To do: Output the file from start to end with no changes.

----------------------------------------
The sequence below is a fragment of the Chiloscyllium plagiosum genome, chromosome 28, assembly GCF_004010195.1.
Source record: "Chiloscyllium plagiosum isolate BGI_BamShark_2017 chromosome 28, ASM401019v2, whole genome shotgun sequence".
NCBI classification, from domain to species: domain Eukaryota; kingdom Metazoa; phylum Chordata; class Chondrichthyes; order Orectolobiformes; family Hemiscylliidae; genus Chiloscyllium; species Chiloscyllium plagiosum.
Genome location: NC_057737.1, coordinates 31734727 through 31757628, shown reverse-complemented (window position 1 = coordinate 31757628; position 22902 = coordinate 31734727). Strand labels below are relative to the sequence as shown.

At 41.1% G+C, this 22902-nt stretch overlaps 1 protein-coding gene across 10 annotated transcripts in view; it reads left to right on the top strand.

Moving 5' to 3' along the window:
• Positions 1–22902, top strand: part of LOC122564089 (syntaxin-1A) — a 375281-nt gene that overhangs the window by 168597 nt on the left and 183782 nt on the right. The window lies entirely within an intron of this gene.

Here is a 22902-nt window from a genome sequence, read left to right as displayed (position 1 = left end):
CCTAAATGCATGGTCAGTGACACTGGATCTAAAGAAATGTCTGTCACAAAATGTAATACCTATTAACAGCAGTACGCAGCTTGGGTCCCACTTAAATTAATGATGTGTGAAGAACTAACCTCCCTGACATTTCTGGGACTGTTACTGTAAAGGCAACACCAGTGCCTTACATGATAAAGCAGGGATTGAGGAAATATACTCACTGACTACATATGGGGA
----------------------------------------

The sequence below is a fragment of the Chiloscyllium plagiosum genome, chromosome 28, assembly GCF_004010195.1.
Source record: "Chiloscyllium plagiosum isolate BGI_BamShark_2017 chromosome 28, ASM401019v2, whole genome shotgun sequence".
NCBI classification, from domain to species: domain Eukaryota; kingdom Metazoa; phylum Chordata; class Chondrichthyes; order Orectolobiformes; family Hemiscylliidae; genus Chiloscyllium; species Chiloscyllium plagiosum.
Genome location: NC_057737.1, coordinates 31734727 through 31757628, shown reverse-complemented (window position 1 = coordinate 31757628; position 22902 = coordinate 31734727). Strand labels below are relative to the sequence as shown.

At 41.1% G+C, this 22902-nt stretch overlaps 1 protein-coding gene across 10 annotated transcripts in view; it reads left to right on the top strand.

Moving 5' to 3' along the window:
• Positions 1–22902, top strand: part of LOC122564089 (syntaxin-1A) — a 375281-nt gene that overhangs the window by 168597 nt on the left and 183782 nt on the right. The window lies entirely within an intron of this gene.

Here is a 22902-nt window from a genome sequence, read left to right as displayed (position 1 = left end):
CCTAAATGCATGGTCAGTGACACTGGATCTAAAGAAATGTCTGTCACAAAATGTAATACCTATTAACAGCAGTACGCAGCTTGGGTCCCACTTAAATTAATGATGTGTGAAGAACTAACCTCCCTGACATTTCTGGGACTGTTACTGTAAAGGCAACACCAGTGCCTTACATGATAAAGCAGGGATTGAGGAAATATACTCACTGACTACATATGGGGA